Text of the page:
Photo by Mark Zuckerman / NATS INSIDER
Tim Lincecum struggled all night against a patient Nats lineup.
It only felt that way as Washington batter after Washington batter strode to the plate and didn't give in as Lincecum fought through control issues en route to his worst start of the year.
"It's not a philosophy or anything," manager Jim Riggleman said. "It's good professional hitting."
Coordinated endeavor or not, the patient manner in which the Nats went after the two-time Cy Young Award winner proved key to a 7-3 win over the Giants that was as satisfying a victory as any of the 23 that preceded it this season.
"That's why you go out and play the games," said Josh Willingham, who reached base all four times he batted. "You never know what's gonna happen."
No, few could have predicted Lincecum's first loss of the year would come at the hands of the Nationals and Luis Atilano. Though it became obvious from the start tonight something like this was possible.
Even though the Nats wasted some scoring opportunities in the first two innings, they made up for it by making Lincecum work for his outs. By the end of the second, the right-hander had already thrown 42 pitches, issued three walks and gone to a three-ball count against five of the first eight batters he faced.
Lincecum clearly was laboring from the beginning, and the Nationals used that to their advantage in finally jumping on him for three runs in the third and then three more in the fifth.
Was it the Nats' gameplan to work the count and knock Lincecum into submission early?
"It's hard to say that against a good pitcher, because you can try that and then you're hitting 0-2 the whole night. It's a hard thing to force," said Adam Kennedy, who drew two walks. "But he was throwing some pitches out of the zone early, which allowed us to work it."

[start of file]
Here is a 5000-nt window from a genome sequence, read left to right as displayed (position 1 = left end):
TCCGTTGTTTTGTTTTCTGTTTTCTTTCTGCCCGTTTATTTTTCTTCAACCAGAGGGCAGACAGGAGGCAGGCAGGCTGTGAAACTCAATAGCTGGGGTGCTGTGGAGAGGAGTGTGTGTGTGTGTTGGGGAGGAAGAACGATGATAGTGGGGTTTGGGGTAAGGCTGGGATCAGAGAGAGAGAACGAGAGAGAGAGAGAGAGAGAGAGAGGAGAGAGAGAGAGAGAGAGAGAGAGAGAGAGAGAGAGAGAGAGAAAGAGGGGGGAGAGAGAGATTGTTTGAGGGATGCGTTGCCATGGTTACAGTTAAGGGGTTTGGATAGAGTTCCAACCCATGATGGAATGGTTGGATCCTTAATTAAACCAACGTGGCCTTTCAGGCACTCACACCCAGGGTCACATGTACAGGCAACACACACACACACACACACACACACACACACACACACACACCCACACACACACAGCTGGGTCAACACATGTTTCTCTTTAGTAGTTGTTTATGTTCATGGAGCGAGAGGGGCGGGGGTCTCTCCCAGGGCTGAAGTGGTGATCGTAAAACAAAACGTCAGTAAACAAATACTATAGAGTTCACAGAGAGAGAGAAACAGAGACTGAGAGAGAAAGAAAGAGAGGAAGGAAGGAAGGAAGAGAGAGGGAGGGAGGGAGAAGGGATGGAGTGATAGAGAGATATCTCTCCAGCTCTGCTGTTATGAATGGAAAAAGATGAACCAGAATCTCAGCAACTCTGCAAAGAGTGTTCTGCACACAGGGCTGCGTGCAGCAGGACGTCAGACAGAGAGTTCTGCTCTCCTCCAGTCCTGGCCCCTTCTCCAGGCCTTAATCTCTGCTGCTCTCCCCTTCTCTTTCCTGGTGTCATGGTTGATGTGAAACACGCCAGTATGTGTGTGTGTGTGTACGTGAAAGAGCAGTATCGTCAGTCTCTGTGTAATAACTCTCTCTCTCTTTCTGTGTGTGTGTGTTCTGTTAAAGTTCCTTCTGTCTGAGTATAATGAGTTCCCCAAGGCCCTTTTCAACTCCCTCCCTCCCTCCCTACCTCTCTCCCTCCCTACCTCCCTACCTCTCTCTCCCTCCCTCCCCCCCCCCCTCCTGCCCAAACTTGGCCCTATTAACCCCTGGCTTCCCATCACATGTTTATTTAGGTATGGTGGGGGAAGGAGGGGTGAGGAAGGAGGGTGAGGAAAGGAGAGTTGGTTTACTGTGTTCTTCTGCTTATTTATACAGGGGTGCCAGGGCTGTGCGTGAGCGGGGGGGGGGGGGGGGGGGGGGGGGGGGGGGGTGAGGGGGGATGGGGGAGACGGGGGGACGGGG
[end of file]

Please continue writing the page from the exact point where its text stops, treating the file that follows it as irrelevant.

Once on base, the Nationals also took advantage of Lincecum's slow delivery to the plate. Opposing basestealers were 8-for-8 against him entering this game, and the Nats added four more to the tally.
"When you're getting on base and they're kind of allowing you to run, you take advantage of it," said Kennedy, who did just that in swiping both second and third bases during the fifth inning.
It also took a strong performance from Atilano, who cruised through the evening's first four innings before allowing a solo homer to Juan Uribe in the fifth and a triple to Andres Torres in the sixth.
The rookie right-hander was predictably asked about beating the mighty Lincecum, but he insisted he paid little attention to the matchup and was more concerned with bouncing back after two ragged starts in which he allowed 10 runs and walked seven. He didn't issue one free pass tonight.
"It was really important because I was getting pissed off at myself a little bit," Atilano said. "The way I was pitching is not the way that I pitch. The way I pitch is the way I pitched today."
Say what you want about the unspectacular Atilano, but he's now 4-1, tied with Livan Hernandez for the second-most wins on the staff behind Tyler Clippard (7).
And say what you want about a Nats lineup that hasn't exactly set the world on fire the last few weeks. On this night, that group took down the best pitcher in the game thanks to a deadly combination of patience at the plate and speed on the bases.
"That's how you beat a really, really good pitcher," Willingham said.